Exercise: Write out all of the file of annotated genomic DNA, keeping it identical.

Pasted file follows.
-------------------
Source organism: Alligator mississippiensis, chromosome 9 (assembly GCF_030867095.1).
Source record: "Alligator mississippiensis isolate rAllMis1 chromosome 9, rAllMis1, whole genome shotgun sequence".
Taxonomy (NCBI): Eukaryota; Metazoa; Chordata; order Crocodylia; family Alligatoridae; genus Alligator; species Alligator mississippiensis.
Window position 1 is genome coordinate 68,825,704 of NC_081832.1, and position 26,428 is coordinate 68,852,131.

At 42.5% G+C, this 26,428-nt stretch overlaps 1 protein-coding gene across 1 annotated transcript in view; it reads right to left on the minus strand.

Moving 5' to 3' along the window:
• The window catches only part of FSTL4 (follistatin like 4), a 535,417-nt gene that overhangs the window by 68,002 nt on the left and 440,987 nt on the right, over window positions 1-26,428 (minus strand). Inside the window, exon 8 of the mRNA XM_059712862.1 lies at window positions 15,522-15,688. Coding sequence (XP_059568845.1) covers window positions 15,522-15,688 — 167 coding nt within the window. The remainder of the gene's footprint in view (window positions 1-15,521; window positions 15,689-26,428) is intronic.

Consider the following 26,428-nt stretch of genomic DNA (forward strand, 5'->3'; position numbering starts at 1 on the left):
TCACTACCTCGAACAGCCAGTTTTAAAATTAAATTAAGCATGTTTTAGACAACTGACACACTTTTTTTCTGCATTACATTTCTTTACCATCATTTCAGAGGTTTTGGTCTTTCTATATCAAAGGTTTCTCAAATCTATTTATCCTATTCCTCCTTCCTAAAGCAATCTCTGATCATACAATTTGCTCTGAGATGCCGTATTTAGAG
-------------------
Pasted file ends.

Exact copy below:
Source organism: Alligator mississippiensis, chromosome 9 (assembly GCF_030867095.1).
Source record: "Alligator mississippiensis isolate rAllMis1 chromosome 9, rAllMis1, whole genome shotgun sequence".
Taxonomy (NCBI): Eukaryota; Metazoa; Chordata; order Crocodylia; family Alligatoridae; genus Alligator; species Alligator mississippiensis.
Window position 1 is genome coordinate 68,825,704 of NC_081832.1, and position 26,428 is coordinate 68,852,131.

At 42.5% G+C, this 26,428-nt stretch overlaps 1 protein-coding gene across 1 annotated transcript in view; it reads right to left on the minus strand.

Moving 5' to 3' along the window:
• The window catches only part of FSTL4 (follistatin like 4), a 535,417-nt gene that overhangs the window by 68,002 nt on the left and 440,987 nt on the right, over window positions 1-26,428 (minus strand). Inside the window, exon 8 of the mRNA XM_059712862.1 lies at window positions 15,522-15,688. Coding sequence (XP_059568845.1) covers window positions 15,522-15,688 — 167 coding nt within the window. The remainder of the gene's footprint in view (window positions 1-15,521; window positions 15,689-26,428) is intronic.

Consider the following 26,428-nt stretch of genomic DNA (forward strand, 5'->3'; position numbering starts at 1 on the left):
TCACTACCTCGAACAGCCAGTTTTAAAATTAAATTAAGCATGTTTTAGACAACTGACACACTTTTTTTCTGCATTACATTTCTTTACCATCATTTCAGAGGTTTTGGTCTTTCTATATCAAAGGTTTCTCAAATCTATTTATCCTATTCCTCCTTCCTAAAGCAATCTCTGATCATACAATTTGCTCTGAGATGCCGTATTTAGAG